While Cabernet Franc was as widely grown in Bordeaux as Cabernet Sauvignon in the 1960s, it was considerably displaced by the more fashionable Merlot in the late 20th century. Merlot is now susceptible to hot summers, with potential alcohol levels going through the roof Cabernet, chiefly because Cabernet Sauvignon was believed by growers to be difficult to ripen on the cool soils so far inland until the recent spate of heatwave summers. The other French wine region dominated by Penedès reported higher quality in 2015 compared to 2014 with a modest decrease in the overall volume of 3.3%. Alcohol levels are around half a degree higher for all varieties: Merlot 13.5 ̊ and Cabernet Sauvignon 13.9 ̊. Overall quality is described as “excellent”. Paras winery was founded in 1790 and has been family owned since. The wines are made in the 5 farms in the area of Pacs del Penedès, on land ranging from 170 to 750 m altitude, each producing wines with clear differences in style. Blending is all important. The winery produces two distinct lines of wines: microcuvées and those of classic range. The microcuvées are wines that are not produced every year, of very limited production (in some cases less than 500 bottles), and that come from land with very characteristic microclimates – worth seeking out. They are wines with character, elegant, that express to the maximum the personality of the individual terroir. The classic range, like this one, consists of wines that are produced every year, though there are still vintage differences. In 2004 they received the certification of organic farming. Vinification material: Wood Ageing period: 8 months in used French oak Tasting: Colour: Picota cherry red / intense / bluish glints
Bouquet: Fruit aromas / red fruit / spicy notes / liquorice.Palate: Elegant / fresh / fleshy / structured / toasty
Overall – this is the same year as #3 admittedly from the larger region of Penedes. But how do these two compare? Does the Cab Franc play a significant role in the final product? Does it lift #4 above the Somontano? How does it compare to a claret of a similar price-point?
Cellar Petit Duran Mercès Criança 2016 – Costers del Segre – Merlot, Cab Sauv €13.95 p/b 13.5%
Costers del Segre is a DO wine region located in north-eastern Catalonia. The name means ‘Banks of the Segre’ – a river which originates in the Pyrenees mountain ranges and meets the Ebro River just south of the city of Lleida. Most vineyards sit in the Segre’s expansive basin. The DO was created in 1986, but has seen many evolutions since its inception, including planting of international varieties, adopting modern California winemaking techniques and the creation of sub-regions.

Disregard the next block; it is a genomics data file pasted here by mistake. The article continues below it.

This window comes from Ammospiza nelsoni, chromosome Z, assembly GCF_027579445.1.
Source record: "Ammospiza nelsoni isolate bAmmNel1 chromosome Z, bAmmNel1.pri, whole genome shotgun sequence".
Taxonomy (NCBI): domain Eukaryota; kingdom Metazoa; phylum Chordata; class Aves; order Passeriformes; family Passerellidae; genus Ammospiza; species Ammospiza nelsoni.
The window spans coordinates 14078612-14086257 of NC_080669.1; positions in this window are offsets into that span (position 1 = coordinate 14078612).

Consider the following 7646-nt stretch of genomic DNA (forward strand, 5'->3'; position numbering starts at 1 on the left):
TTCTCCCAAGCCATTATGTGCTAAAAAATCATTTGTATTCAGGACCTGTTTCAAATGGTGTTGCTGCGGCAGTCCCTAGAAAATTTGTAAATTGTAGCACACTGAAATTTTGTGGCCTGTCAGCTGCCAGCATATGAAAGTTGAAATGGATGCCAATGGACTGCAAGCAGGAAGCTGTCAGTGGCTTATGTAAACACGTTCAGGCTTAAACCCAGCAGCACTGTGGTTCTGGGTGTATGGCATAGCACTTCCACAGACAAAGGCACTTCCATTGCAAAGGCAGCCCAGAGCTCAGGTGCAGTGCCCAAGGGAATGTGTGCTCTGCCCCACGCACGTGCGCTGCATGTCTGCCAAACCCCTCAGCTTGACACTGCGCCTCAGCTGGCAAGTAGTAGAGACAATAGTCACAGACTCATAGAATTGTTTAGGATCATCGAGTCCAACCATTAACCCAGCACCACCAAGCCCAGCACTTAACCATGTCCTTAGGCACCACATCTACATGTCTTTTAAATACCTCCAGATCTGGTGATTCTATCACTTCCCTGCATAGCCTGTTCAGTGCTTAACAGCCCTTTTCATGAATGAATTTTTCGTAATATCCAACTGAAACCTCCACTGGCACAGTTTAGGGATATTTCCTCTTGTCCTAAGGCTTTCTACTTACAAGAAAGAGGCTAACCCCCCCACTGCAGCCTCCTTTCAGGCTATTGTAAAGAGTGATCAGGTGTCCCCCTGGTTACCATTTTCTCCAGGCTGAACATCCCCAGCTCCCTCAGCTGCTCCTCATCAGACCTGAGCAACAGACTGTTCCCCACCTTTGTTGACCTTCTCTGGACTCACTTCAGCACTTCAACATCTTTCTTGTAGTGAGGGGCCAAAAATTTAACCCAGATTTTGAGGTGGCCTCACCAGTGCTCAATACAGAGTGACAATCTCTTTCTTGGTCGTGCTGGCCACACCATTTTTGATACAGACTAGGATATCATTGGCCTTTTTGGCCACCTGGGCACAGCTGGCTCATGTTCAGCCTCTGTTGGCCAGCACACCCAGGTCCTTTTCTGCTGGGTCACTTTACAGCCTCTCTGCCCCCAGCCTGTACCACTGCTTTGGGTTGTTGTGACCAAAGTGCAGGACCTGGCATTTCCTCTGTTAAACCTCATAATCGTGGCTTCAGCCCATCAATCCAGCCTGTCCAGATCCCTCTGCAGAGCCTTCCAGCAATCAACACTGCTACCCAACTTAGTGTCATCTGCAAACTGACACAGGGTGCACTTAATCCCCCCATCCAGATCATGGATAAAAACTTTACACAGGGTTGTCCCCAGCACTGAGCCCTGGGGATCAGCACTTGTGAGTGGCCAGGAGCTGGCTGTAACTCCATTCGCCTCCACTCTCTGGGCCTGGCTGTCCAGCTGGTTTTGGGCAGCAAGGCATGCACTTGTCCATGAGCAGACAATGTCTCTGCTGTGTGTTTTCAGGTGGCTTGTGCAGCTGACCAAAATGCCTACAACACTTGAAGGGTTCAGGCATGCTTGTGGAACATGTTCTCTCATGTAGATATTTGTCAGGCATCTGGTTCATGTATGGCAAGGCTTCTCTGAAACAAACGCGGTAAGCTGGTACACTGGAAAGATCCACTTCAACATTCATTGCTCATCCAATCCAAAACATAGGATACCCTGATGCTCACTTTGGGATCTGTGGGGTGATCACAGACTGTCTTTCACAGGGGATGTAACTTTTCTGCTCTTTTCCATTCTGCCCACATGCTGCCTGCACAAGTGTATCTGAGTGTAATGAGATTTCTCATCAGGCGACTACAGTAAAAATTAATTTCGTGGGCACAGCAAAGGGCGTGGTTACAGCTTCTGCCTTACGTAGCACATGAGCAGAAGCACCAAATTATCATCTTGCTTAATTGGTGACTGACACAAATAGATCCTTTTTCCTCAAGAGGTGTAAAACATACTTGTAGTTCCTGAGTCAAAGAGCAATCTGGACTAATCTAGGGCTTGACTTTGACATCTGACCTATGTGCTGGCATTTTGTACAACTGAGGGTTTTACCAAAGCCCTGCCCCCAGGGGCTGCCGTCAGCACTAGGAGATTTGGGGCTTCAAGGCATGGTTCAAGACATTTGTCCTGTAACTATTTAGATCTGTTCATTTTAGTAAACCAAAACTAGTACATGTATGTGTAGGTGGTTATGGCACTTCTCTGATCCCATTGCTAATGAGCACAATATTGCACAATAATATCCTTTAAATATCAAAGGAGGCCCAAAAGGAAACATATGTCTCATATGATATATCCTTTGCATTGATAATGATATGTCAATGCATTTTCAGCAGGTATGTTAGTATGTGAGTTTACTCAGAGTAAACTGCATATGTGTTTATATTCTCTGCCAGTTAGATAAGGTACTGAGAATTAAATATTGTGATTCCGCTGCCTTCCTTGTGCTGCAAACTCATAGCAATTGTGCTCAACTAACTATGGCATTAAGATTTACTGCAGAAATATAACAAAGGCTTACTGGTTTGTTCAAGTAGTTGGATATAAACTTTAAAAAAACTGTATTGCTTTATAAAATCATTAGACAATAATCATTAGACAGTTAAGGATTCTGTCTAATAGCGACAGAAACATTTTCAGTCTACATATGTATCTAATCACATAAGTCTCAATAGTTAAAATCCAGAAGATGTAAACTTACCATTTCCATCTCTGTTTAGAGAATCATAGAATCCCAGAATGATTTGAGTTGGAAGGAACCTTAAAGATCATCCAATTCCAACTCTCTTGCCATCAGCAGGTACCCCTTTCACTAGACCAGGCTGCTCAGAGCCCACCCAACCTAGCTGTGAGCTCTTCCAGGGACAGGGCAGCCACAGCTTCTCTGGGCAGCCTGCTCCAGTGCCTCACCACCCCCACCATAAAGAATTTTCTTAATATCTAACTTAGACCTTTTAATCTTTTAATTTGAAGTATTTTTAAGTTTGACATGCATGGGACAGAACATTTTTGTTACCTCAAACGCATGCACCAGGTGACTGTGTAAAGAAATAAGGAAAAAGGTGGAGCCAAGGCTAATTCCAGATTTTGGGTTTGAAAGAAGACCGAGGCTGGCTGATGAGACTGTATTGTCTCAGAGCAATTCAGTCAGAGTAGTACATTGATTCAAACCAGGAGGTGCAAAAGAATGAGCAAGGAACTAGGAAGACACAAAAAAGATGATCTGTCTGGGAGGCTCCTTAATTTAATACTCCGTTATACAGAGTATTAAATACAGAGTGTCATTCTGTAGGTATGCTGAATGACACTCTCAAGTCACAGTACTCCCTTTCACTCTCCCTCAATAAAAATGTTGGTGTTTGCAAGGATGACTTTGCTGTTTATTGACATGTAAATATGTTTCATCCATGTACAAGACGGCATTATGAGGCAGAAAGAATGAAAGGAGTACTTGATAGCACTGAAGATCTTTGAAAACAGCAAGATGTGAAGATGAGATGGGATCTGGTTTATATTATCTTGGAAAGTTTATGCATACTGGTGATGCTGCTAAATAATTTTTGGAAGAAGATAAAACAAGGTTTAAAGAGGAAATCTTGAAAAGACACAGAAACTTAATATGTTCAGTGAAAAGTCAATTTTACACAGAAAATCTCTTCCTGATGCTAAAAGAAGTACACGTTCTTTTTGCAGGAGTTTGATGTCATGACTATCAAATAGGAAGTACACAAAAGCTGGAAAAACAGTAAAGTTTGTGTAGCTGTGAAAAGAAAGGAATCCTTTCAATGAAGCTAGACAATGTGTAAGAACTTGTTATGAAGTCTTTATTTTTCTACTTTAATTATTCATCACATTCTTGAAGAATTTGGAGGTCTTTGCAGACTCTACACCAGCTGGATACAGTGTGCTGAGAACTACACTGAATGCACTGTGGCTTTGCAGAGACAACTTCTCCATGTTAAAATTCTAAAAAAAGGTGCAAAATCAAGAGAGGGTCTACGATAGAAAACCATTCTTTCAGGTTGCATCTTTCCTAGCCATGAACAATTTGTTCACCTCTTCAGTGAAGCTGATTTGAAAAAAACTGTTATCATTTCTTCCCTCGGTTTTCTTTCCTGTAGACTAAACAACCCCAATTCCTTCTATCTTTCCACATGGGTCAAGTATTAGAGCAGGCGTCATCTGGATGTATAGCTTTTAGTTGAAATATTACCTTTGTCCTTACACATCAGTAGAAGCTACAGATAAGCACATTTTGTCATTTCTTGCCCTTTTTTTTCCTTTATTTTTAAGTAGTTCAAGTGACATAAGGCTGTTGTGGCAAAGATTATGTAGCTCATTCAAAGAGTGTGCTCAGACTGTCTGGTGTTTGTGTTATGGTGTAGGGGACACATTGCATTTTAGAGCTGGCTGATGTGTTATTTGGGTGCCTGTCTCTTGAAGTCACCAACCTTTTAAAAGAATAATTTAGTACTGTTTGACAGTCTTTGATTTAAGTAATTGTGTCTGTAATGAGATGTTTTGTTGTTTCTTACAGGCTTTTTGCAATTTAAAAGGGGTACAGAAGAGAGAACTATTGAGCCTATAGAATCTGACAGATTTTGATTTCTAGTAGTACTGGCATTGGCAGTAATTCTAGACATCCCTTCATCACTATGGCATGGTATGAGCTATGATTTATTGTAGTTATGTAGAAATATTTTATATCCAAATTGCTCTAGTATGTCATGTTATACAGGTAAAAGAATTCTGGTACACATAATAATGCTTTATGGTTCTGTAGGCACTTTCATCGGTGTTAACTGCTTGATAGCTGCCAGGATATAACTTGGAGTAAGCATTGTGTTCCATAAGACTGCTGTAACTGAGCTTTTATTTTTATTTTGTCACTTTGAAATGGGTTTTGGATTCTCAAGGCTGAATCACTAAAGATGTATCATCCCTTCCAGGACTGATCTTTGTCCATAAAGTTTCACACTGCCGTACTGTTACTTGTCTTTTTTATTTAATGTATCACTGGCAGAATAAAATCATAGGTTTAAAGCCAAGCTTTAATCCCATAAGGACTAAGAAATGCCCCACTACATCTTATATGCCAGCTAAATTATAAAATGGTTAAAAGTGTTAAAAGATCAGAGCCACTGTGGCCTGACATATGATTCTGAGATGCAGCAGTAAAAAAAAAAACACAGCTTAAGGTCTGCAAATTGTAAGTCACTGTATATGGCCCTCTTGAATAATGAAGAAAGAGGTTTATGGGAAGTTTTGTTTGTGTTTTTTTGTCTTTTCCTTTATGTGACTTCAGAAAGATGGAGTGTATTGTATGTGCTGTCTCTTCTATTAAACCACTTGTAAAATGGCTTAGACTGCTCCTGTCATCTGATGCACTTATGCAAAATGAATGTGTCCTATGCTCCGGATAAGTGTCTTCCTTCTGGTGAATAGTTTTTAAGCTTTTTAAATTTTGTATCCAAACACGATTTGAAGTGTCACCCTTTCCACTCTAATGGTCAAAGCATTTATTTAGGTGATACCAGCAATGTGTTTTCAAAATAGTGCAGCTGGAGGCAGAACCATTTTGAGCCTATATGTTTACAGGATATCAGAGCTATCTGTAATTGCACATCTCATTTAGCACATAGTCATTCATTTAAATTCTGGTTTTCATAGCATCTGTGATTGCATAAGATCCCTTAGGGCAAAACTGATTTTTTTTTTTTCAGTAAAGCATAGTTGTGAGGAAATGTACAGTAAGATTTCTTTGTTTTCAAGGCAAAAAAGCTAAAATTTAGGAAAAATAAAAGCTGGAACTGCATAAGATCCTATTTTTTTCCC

Despite its somewhat inconvenient location, in terms of trade routes, winemaking has flourished in Costers del Segre for many centuries. It continued uninterrupted until phylloxera hit the region hard in the late 19th Century. Many traditional winegrowing areas were not replanted; they were given over to olives instead. Traditional varieties such as Samso (Carinena) gave way to more popular grapes, both local (Monastrell) and international (Cabernet Sauvignon). The region rose to prominence again thanks to a single estate, Raimat, Spain’s largest privately owned winery and one of its most innovative, and essentially it’s responsible for putting Costers del Segre on the world wine map.
Costers del Segre is Catalonia’s most inland wine region and generally speaking, this region is harsh. It’s semi-arid, with a climate of extremes. Although its seven fragmented districts do represent a varied mix of soil and climatic conditions. As a result of these scattered sub-regions, this DO boasts one of the most versatile wine portfolios in the country. A marked difference in summer and winter temperatures (ranging from 35C to –5C), along with a similar diurnal effect, gives Costers del Segre an overall continental climate. The region is largely flat, rising to the north towards the Pyrenees. Across Costers del Segre, rainfall is scant, and fogs hang heavy over the region throughout winter.
Located in Sant Martí de Maldà (Lleida), Petit Duran was formed in 1895. It restarted the production and aging of quality wines in 2011, farming organically. The vineyards themselves are located on clayey calcareous soils, more than 400 meters above sea level, with a day-night thermal contrast that guarantees late and optimal ripening, providing good tannins and great colour intensity. This wine was aged for 8 months in 225 ltr French oak barrels.
Overall an interesting tasting some, good and some not so good but that is what wine tasting is all about as some wines are favourable to some people and not to others.
A vote of thanks was given by CBWS member Neil Robertson commenting on an interesting tasting in convivial company when at last we can taste wine together as a Wine Society.